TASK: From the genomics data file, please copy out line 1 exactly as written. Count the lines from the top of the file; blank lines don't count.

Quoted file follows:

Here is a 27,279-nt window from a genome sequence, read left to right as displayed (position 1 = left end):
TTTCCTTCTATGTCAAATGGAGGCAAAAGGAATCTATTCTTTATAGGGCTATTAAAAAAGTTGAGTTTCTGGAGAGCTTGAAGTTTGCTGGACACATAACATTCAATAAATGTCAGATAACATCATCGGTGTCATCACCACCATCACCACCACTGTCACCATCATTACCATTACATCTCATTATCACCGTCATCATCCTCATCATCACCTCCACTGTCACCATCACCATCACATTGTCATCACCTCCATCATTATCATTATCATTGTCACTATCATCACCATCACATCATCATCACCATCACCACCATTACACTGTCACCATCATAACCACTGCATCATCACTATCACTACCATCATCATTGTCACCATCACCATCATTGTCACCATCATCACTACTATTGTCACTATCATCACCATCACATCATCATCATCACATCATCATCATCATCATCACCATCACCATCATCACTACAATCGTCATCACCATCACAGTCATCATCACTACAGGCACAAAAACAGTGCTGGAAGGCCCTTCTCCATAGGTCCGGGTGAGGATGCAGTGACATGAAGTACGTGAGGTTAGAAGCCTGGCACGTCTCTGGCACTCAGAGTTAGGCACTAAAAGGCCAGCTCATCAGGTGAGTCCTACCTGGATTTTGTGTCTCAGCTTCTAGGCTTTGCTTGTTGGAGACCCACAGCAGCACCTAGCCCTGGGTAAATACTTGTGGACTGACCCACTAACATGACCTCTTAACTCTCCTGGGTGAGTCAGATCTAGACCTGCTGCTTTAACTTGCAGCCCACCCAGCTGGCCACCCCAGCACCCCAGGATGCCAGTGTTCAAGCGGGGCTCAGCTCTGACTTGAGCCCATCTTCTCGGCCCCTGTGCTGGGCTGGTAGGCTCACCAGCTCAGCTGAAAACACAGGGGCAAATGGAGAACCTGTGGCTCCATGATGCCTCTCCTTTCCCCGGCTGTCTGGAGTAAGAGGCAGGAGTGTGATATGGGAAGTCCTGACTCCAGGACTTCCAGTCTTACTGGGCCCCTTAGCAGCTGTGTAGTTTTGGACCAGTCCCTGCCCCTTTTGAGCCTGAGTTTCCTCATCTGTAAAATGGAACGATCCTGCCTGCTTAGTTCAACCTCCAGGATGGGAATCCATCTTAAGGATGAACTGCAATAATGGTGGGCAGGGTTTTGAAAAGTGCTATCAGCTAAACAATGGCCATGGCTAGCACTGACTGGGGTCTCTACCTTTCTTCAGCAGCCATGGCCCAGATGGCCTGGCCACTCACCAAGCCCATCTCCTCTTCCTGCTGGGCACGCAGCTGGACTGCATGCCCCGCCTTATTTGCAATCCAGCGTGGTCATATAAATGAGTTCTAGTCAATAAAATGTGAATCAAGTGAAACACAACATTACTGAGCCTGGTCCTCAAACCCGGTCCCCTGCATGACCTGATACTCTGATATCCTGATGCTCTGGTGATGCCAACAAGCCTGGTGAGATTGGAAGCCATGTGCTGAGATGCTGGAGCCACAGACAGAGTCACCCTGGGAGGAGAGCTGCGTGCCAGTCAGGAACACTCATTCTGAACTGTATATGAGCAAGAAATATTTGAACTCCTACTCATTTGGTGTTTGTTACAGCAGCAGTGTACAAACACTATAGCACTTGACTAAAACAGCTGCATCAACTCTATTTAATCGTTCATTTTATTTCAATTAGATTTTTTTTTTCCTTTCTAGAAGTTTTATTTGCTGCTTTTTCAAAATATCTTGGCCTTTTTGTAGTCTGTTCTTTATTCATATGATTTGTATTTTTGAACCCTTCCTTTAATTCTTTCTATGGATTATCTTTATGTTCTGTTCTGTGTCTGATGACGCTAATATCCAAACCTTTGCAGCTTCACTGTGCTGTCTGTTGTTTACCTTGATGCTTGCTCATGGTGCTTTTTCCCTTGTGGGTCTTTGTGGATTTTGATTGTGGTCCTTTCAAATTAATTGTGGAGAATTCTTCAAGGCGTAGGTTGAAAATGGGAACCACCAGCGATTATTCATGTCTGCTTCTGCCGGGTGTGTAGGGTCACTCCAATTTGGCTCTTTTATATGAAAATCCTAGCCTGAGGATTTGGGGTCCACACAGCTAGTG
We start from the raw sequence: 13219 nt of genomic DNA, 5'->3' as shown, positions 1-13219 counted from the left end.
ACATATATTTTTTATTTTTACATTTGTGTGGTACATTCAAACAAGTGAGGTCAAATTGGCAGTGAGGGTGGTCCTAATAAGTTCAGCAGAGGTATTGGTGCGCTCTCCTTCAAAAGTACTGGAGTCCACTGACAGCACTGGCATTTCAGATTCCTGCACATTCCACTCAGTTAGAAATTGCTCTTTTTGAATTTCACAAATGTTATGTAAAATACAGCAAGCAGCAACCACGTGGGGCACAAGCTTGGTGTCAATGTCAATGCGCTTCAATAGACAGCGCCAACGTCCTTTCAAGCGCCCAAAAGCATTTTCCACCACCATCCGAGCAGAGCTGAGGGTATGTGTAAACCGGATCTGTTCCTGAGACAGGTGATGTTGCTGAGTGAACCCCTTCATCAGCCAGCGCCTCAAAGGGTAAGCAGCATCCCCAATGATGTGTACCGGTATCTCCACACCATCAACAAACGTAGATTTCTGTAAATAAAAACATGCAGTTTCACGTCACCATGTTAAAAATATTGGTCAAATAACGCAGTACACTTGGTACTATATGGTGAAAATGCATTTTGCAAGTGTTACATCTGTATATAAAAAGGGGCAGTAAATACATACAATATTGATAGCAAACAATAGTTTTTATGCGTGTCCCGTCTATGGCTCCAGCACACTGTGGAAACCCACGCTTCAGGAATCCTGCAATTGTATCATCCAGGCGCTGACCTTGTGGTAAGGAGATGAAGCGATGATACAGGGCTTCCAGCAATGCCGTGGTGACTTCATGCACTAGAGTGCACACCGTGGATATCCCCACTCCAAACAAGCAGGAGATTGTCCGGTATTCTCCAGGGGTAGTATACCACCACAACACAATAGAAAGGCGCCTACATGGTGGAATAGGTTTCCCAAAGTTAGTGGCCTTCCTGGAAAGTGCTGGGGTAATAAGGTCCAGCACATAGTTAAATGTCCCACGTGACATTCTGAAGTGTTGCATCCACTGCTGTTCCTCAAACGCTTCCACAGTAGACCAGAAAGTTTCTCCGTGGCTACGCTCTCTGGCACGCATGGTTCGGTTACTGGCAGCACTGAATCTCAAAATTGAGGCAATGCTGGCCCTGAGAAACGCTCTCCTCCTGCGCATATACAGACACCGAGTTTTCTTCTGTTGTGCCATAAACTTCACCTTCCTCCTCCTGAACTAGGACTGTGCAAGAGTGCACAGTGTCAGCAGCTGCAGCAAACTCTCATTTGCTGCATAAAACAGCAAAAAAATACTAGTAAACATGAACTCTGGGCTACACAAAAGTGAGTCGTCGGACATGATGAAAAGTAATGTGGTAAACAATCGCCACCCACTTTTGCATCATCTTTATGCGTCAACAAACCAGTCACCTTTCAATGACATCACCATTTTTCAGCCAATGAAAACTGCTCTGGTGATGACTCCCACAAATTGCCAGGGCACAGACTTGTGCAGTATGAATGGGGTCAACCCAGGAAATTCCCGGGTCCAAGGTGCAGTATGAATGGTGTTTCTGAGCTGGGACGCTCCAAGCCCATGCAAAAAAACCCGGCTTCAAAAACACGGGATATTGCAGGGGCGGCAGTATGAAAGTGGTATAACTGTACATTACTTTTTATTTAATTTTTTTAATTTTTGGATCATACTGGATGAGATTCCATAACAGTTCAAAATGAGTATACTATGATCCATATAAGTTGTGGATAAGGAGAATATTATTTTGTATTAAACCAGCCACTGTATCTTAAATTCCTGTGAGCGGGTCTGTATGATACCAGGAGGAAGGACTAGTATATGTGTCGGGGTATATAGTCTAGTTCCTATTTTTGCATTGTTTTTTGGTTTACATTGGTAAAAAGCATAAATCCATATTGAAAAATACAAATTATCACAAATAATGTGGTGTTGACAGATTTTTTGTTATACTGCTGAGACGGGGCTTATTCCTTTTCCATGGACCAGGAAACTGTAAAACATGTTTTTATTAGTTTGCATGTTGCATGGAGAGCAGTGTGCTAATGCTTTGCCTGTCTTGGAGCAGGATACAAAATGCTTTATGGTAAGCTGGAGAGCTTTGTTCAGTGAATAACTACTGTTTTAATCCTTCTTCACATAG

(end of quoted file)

Here is a 27,279-nt window from a genome sequence, read left to right as displayed (position 1 = left end):